Lance Armstrong and Discovery Channel. It is likely the little mountain goat
will be performing a similar role for the likes of Contador and Klöden.
Iglinskiy crosses the line first at the Tour of Romandie
Photo © Fotoreporter Sirotti
Now we come to the Kazakh brigade, spearheaded by national champion
Maxim Iglinskiy. After a classy Dauphiné stage win into Valloire last
year, Iglinskiy tasted the victory champagne again last week by winning a
small bunch sprint on day one of the Tour of Romandie, where he finished
ninth. A handy climber with a fair sprint at the end, the former Domina
Vacanze man could be a darkhorse for the hillier stages. He will also be
useful back-up in the mountains as well.
Rounding out the nine-man team are Andrei Mizourov and Assan
Bazayev. Now 35, the former has been around the block a few times, but
his class is undeniable: he still finished 21st in last year’s Giro
d’Italia. Such a lofty position could be sacrificed for more domestique work
this year, but the Kazakh is still very able in the high mountains. His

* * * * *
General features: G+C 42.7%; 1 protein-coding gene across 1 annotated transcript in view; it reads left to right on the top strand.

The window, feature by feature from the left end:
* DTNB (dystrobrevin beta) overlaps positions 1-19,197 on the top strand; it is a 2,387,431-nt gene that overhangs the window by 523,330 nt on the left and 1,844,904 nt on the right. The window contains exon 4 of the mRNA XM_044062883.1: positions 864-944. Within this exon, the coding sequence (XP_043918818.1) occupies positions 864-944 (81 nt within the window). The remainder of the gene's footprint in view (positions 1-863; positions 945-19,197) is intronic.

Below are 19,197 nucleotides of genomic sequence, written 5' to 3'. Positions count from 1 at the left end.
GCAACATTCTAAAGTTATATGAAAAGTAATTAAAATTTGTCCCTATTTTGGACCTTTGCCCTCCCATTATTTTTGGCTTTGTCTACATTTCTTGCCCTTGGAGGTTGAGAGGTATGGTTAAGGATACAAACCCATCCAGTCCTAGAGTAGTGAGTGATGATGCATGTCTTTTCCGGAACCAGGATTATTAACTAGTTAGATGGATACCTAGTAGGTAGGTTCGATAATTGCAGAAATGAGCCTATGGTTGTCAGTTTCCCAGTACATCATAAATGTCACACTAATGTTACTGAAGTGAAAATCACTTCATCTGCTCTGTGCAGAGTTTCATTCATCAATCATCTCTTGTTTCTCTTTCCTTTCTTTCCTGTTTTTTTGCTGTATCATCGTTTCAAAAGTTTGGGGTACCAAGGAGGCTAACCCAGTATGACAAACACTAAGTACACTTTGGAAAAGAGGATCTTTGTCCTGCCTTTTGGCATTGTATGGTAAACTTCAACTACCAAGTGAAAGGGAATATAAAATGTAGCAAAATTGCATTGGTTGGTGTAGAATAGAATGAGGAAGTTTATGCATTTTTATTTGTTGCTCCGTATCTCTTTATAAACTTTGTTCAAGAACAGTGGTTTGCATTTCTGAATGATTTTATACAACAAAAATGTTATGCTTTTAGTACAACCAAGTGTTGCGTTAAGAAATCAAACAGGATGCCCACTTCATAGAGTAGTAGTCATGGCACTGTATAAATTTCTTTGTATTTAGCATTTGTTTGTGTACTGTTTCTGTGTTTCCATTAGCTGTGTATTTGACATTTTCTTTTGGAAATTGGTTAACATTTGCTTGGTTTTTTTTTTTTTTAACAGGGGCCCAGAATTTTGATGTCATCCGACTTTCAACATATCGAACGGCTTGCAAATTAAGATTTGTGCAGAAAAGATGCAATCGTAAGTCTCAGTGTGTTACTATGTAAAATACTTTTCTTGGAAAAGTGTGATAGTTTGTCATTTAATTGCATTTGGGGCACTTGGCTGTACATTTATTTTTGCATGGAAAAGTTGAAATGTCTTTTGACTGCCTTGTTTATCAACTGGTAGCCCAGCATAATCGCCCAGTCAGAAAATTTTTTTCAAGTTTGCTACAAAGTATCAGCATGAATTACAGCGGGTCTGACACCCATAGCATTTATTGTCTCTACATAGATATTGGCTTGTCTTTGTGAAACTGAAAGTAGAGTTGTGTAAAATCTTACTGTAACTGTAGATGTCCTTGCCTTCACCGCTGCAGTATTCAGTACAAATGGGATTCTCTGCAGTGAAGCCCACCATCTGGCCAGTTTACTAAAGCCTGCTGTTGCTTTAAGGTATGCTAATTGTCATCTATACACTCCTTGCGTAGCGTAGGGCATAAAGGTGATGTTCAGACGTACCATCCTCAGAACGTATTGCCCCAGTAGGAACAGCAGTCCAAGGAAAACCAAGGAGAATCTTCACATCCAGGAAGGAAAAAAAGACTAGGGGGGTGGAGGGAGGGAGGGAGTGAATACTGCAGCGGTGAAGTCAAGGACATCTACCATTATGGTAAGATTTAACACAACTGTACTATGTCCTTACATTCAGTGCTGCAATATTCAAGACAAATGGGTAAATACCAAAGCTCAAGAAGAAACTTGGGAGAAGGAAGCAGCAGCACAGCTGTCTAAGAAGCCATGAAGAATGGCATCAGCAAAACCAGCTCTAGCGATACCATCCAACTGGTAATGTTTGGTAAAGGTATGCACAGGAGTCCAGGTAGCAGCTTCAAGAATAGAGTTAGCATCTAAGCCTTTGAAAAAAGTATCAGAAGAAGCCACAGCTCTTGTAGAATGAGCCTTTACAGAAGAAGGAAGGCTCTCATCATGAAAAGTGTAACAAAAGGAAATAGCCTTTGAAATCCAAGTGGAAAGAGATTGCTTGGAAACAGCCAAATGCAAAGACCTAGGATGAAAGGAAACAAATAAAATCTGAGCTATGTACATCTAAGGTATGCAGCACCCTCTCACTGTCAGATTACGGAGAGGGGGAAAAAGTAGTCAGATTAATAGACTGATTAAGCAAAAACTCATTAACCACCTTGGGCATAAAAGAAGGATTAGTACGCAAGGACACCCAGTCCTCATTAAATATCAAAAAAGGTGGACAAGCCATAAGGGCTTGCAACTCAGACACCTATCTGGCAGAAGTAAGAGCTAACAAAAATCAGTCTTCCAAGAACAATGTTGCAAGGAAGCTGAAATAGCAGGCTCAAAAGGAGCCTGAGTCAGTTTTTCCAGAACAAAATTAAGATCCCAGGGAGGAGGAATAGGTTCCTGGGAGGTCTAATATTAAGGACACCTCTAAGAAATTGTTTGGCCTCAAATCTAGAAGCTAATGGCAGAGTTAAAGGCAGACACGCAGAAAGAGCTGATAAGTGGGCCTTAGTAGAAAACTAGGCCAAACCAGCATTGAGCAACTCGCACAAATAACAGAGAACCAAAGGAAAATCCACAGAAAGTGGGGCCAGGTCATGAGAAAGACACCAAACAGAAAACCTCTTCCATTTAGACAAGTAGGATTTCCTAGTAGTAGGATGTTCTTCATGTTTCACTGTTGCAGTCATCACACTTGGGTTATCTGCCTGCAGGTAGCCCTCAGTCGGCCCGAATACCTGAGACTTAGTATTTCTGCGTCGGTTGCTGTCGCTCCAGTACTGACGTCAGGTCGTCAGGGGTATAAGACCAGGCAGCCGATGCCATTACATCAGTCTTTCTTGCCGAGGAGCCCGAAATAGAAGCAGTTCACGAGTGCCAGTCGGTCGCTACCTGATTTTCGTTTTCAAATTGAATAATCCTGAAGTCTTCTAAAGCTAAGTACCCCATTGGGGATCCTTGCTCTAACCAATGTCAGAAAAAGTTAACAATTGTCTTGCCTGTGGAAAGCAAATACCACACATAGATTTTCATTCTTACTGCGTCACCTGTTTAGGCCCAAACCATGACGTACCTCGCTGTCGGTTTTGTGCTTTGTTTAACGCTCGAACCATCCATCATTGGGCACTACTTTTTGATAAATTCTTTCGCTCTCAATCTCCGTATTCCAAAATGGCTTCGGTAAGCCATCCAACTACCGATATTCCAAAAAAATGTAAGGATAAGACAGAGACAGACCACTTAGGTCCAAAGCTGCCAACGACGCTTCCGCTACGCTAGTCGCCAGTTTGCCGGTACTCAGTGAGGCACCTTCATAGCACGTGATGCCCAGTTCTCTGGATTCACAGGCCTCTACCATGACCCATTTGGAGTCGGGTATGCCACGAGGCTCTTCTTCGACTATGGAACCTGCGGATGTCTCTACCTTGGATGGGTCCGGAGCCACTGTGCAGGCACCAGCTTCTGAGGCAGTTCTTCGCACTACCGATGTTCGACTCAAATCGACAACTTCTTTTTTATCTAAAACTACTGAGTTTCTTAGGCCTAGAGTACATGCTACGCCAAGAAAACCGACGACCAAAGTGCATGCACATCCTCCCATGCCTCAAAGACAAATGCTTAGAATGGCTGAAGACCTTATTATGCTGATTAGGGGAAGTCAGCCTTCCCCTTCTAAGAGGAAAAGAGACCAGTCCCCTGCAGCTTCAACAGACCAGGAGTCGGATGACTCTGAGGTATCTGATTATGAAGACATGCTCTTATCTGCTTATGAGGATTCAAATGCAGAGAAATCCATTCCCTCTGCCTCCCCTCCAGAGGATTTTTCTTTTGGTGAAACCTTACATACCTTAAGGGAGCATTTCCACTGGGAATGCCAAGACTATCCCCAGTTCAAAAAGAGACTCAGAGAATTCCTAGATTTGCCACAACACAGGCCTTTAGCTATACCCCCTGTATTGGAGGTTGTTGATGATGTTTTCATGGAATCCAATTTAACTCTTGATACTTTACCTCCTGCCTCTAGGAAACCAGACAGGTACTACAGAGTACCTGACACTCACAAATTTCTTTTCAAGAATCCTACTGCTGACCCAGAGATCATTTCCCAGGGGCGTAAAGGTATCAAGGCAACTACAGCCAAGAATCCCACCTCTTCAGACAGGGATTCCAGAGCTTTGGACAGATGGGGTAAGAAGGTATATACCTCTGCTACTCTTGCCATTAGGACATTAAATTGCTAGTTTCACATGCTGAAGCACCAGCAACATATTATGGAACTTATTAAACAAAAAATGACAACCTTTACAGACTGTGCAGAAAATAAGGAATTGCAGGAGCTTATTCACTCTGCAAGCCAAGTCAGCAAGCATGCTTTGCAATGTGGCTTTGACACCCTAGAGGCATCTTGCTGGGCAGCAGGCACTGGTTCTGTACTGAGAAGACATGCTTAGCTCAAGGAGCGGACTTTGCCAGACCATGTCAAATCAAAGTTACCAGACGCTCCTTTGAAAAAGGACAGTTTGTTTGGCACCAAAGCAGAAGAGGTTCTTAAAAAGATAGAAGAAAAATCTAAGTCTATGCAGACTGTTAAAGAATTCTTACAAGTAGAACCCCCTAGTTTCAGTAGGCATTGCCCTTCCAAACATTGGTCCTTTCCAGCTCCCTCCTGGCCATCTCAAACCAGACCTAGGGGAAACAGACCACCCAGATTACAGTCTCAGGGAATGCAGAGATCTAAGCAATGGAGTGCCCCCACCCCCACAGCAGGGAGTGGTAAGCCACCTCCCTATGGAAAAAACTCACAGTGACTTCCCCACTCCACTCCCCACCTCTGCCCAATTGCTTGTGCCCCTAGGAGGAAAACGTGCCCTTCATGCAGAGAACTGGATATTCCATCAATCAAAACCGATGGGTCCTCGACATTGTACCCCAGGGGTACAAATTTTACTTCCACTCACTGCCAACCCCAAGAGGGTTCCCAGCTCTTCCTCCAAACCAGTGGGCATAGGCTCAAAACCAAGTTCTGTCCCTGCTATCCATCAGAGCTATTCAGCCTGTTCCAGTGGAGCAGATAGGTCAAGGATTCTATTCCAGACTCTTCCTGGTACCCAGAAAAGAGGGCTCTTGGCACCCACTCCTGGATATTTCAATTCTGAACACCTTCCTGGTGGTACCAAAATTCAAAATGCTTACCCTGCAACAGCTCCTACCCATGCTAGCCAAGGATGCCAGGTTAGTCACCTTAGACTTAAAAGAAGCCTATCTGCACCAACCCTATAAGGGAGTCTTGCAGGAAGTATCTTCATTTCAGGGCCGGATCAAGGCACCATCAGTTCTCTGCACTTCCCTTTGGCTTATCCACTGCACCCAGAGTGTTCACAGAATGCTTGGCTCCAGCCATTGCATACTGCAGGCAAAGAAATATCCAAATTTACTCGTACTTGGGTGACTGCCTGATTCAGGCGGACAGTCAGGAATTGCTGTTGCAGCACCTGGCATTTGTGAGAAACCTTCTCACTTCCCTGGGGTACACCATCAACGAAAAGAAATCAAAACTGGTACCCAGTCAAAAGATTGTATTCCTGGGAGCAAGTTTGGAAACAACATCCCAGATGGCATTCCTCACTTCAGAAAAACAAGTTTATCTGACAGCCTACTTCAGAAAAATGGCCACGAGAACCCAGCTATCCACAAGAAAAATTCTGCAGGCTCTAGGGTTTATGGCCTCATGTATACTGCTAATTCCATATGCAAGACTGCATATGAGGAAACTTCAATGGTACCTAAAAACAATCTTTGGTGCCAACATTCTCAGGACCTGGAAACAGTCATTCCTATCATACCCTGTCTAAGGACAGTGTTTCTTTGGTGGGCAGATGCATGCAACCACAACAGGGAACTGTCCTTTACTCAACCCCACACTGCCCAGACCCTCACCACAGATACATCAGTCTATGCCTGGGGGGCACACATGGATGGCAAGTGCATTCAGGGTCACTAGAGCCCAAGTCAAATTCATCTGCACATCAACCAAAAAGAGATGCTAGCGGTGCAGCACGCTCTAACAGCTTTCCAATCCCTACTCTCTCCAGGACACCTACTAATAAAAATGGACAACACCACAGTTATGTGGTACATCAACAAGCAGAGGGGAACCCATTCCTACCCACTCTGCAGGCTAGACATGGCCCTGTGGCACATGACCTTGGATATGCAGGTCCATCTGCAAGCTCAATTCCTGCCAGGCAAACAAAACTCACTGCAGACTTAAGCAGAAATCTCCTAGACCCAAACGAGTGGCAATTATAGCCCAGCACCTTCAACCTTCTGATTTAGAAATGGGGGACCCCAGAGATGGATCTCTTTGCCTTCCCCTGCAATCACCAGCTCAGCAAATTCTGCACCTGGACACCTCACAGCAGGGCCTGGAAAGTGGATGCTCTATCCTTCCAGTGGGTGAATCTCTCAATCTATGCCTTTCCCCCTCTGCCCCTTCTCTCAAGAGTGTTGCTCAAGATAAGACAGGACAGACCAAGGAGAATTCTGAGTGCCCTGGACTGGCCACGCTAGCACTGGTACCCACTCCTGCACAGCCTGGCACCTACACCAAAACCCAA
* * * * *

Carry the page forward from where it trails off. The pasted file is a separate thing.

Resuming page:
experience can also only be an asset.
Countryman Bazayev also had a good Giro d’Italia last year, finishing third
as part of a twenty-odd breakaway group on stage eight, as well as fourth
into Bosa. The most clear out-and-out sprinter on board, he will be gunning
for some top-tens again for the 2008 race.
In Recent Years…
Second in last year’s TTT, Astana must be favourites this time round. 2007
saw one of their “naughty” riders Eddy Mazzoleni take a shock third place
overall, with former winner Savoldelli just behind the favourites in
twelfth. Two years ago, as Liberty Seguros-Wurth with a profoundly different
set-up and team to the one they have now, Giampaolo Caruso was twelfth
To Sum Up…
With such a star-studded lineup, one feels Astana aren’t here to just make
up the numbers (which is precisely what one felt for NGC-Industria Porte,
the poor team who were unceremoniously uninvited). They still have something